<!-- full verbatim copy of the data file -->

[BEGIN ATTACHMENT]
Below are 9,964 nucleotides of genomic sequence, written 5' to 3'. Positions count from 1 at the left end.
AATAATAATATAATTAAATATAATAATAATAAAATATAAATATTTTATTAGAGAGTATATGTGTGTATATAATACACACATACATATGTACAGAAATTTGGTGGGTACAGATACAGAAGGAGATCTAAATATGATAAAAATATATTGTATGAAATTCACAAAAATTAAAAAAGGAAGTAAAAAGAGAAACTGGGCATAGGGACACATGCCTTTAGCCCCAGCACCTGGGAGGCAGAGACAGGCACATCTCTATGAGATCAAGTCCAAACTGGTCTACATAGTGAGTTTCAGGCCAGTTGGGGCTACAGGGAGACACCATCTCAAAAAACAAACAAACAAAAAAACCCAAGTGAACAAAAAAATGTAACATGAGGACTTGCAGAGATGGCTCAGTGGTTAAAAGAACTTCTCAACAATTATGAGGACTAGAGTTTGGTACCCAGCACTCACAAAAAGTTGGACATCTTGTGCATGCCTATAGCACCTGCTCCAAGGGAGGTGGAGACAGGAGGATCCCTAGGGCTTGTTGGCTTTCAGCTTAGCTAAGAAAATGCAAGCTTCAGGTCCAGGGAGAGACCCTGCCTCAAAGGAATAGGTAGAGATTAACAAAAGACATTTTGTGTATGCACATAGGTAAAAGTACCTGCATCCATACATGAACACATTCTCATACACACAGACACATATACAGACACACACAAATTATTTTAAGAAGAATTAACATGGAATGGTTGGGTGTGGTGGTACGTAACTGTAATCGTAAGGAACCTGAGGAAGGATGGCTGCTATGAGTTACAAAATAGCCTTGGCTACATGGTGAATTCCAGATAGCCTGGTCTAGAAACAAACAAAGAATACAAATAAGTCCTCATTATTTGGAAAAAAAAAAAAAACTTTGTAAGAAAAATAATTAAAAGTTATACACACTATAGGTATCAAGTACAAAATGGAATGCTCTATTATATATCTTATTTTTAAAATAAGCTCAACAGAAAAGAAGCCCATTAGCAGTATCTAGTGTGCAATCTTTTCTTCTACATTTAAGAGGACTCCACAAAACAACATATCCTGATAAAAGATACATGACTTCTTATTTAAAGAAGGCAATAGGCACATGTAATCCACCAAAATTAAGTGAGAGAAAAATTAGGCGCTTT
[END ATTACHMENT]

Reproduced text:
Below are 9,964 nucleotides of genomic sequence, written 5' to 3'. Positions count from 1 at the left end.
AATAATAATATAATTAAATATAATAATAATAAAATATAAATATTTTATTAGAGAGTATATGTGTGTATATAATACACACATACATATGTACAGAAATTTGGTGGGTACAGATACAGAAGGAGATCTAAATATGATAAAAATATATTGTATGAAATTCACAAAAATTAAAAAAGGAAGTAAAAAGAGAAACTGGGCATAGGGACACATGCCTTTAGCCCCAGCACCTGGGAGGCAGAGACAGGCACATCTCTATGAGATCAAGTCCAAACTGGTCTACATAGTGAGTTTCAGGCCAGTTGGGGCTACAGGGAGACACCATCTCAAAAAACAAACAAACAAAAAAACCCAAGTGAACAAAAAAATGTAACATGAGGACTTGCAGAGATGGCTCAGTGGTTAAAAGAACTTCTCAACAATTATGAGGACTAGAGTTTGGTACCCAGCACTCACAAAAAGTTGGACATCTTGTGCATGCCTATAGCACCTGCTCCAAGGGAGGTGGAGACAGGAGGATCCCTAGGGCTTGTTGGCTTTCAGCTTAGCTAAGAAAATGCAAGCTTCAGGTCCAGGGAGAGACCCTGCCTCAAAGGAATAGGTAGAGATTAACAAAAGACATTTTGTGTATGCACATAGGTAAAAGTACCTGCATCCATACATGAACACATTCTCATACACACAGACACATATACAGACACACACAAATTATTTTAAGAAGAATTAACATGGAATGGTTGGGTGTGGTGGTACGTAACTGTAATCGTAAGGAACCTGAGGAAGGATGGCTGCTATGAGTTACAAAATAGCCTTGGCTACATGGTGAATTCCAGATAGCCTGGTCTAGAAACAAACAAAGAATACAAATAAGTCCTCATTATTTGGAAAAAAAAAAAAAACTTTGTAAGAAAAATAATTAAAAGTTATACACACTATAGGTATCAAGTACAAAATGGAATGCTCTATTATATATCTTATTTTTAAAATAAGCTCAACAGAAAAGAAGCCCATTAGCAGTATCTAGTGTGCAATCTTTTCTTCTACATTTAAGAGGACTCCACAAAACAACATATCCTGATAAAAGATACATGACTTCTTATTTAAAGAAGGCAATAGGCACATGTAATCCACCAAAATTAAGTGAGAGAAAAATTAGGCGCTTT